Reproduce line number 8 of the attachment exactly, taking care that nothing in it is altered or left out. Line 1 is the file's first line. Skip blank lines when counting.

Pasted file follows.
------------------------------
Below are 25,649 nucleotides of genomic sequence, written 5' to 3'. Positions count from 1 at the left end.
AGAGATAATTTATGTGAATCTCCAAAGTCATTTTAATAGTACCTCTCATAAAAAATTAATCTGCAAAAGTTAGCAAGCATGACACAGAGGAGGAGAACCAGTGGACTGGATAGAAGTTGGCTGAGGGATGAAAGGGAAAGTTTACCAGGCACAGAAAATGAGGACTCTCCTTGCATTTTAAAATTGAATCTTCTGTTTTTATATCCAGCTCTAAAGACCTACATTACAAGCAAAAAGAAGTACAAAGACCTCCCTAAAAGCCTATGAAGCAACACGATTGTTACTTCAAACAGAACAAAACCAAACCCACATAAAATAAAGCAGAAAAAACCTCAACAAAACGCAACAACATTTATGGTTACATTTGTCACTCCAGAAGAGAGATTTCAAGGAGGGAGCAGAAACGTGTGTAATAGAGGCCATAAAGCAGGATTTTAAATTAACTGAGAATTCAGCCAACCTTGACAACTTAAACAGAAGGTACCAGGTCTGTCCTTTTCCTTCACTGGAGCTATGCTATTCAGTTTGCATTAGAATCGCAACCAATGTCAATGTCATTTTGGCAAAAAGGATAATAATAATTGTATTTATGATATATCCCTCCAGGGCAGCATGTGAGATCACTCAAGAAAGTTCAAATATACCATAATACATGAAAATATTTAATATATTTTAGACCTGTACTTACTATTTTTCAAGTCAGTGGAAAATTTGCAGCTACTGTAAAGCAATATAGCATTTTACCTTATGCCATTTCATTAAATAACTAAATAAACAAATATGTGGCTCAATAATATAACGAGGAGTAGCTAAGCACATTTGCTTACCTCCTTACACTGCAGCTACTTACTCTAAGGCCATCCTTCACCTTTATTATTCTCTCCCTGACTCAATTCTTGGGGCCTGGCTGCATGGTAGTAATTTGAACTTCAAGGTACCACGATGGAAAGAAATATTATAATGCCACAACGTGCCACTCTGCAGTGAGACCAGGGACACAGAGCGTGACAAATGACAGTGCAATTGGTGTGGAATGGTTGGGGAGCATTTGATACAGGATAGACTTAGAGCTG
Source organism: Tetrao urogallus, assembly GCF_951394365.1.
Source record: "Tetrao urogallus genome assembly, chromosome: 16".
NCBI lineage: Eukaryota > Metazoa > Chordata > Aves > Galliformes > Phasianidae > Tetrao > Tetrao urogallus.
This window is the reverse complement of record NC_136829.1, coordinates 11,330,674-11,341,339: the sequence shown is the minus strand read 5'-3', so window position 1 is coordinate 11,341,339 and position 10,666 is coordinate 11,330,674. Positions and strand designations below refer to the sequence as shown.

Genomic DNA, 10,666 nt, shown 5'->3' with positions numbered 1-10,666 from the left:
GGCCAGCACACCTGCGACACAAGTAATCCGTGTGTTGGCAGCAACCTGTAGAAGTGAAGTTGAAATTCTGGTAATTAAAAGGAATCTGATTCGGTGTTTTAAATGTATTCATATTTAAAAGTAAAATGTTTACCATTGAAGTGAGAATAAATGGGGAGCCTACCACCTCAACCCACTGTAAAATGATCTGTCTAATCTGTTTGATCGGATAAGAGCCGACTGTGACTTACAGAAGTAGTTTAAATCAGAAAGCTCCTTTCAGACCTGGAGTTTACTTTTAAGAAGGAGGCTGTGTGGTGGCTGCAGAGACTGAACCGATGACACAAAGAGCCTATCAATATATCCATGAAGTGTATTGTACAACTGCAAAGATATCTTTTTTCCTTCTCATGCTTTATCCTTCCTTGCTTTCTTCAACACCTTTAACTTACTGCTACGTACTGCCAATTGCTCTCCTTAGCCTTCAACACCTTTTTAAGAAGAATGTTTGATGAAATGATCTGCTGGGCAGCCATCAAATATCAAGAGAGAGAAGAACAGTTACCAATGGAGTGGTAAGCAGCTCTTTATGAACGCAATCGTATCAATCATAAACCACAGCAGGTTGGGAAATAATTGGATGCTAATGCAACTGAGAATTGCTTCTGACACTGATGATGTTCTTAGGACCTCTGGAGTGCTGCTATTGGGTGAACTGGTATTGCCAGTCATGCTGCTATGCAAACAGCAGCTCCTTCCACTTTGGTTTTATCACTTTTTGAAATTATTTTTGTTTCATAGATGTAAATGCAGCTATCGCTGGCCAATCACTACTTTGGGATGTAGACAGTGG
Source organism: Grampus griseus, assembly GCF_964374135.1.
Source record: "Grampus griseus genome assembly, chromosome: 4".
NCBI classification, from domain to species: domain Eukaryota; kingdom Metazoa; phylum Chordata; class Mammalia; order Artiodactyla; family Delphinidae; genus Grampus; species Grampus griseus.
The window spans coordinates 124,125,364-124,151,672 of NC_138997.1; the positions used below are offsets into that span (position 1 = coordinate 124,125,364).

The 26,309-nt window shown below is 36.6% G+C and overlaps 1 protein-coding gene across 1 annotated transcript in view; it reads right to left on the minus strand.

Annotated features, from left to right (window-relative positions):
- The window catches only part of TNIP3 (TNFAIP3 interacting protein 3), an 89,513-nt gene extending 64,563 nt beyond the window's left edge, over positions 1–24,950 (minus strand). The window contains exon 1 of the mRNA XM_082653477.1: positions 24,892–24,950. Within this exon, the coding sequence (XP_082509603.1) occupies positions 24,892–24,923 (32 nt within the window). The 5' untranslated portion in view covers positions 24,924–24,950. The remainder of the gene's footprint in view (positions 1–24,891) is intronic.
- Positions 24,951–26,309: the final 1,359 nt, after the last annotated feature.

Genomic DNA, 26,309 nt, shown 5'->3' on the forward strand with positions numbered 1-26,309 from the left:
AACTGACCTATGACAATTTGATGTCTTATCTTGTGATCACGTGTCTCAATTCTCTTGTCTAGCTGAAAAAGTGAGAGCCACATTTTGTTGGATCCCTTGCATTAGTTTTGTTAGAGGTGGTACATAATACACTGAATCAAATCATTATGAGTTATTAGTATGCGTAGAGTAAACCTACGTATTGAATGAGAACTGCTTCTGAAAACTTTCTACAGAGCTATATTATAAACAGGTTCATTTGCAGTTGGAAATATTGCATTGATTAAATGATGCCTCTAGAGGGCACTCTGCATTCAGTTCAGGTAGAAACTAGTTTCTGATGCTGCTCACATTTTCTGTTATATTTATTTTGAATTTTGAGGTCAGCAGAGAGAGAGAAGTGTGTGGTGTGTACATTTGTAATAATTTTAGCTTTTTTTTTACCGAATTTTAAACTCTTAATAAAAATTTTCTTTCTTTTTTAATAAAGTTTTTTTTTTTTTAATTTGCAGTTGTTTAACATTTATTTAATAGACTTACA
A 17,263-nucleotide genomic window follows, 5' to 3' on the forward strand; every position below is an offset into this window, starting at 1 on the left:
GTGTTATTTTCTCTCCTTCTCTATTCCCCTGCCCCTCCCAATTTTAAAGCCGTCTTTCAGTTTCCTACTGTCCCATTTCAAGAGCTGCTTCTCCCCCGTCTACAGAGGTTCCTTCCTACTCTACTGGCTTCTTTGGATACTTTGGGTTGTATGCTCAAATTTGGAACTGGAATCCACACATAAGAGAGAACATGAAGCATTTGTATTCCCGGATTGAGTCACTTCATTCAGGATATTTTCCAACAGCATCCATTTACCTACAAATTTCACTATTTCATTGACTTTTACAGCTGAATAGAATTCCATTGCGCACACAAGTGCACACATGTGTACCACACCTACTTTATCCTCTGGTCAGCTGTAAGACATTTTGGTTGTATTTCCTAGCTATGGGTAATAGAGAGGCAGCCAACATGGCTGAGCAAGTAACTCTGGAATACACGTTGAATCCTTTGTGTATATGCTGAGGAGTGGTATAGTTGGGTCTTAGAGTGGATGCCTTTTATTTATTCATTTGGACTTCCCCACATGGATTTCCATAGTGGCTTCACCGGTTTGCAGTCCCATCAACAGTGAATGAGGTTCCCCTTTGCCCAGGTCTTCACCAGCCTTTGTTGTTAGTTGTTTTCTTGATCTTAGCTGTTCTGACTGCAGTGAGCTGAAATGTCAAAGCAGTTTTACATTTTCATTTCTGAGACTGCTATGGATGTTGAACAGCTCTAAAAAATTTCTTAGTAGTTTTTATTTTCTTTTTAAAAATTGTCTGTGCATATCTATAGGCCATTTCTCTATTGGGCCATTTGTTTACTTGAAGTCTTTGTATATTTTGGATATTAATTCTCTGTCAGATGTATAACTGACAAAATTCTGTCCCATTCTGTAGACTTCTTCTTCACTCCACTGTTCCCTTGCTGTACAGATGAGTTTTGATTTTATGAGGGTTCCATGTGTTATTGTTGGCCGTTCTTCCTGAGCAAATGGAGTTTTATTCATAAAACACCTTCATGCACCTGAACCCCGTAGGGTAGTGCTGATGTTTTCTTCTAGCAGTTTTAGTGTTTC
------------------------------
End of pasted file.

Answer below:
GGCCAGCACACCTGCGACACAAGTAATCCGTGTGTTGGCAGCAACCTGTAGAAGTGAAGTTGAAATTCTGGTAATTAAAAGGAATCTGATTCGGTGTTTTAAATGTATTCATATTTAAAAGTAAAATGTTTACCATTGAAGTGAGAATAAATGGGGAGCCTACCACCTCAACCCACTGTAAAATGATCTGTCTAATCTGTTTGATCGGATAAGAGCCGACTGTGACTTACAGAAGTAGTTTAAATCAGAAAGCTCCTTTCAGACCTGGAGTTTACTTTTAAGAAGGAGGCTGTGTGGTGGCTGCAGAGACTGAACCGATGACACAAAGAGCCTATCAATATATCCATGAAGTGTATTGTACAACTGCAAAGATATCTTTTTTCCTTCTCATGCTTTATCCTTCCTTGCTTTCTTCAACACCTTTAACTTACTGCTACGTACTGCCAATTGCTCTCCTTAGCCTTCAACACCTTTTTAAGAAGAATGTTTGATGAAATGATCTGCTGGGCAGCCATCAAATATCAAGAGAGAGAAGAACAGTTACCAATGGAGTGGTAAGCAGCTCTTTATGAACGCAATCGTATCAATCATAAACCACAGCAGGTTGGGAAATAATTGGATGCTAATGCAACTGAGAATTGCTTCTGACACTGATGATGTTCTTAGGACCTCTGGAGTGCTGCTATTGGGTGAACTGGTATTGCCAGTCATGCTGCTATGCAAACAGCAGCTCCTTCCACTTTGGTTTTATCACTTTTTGAAATTATTTTTGTTTCATAGATGTAAATGCAGCTATCGCTGGCCAATCACTACTTTGGGATGTAGACAGTGG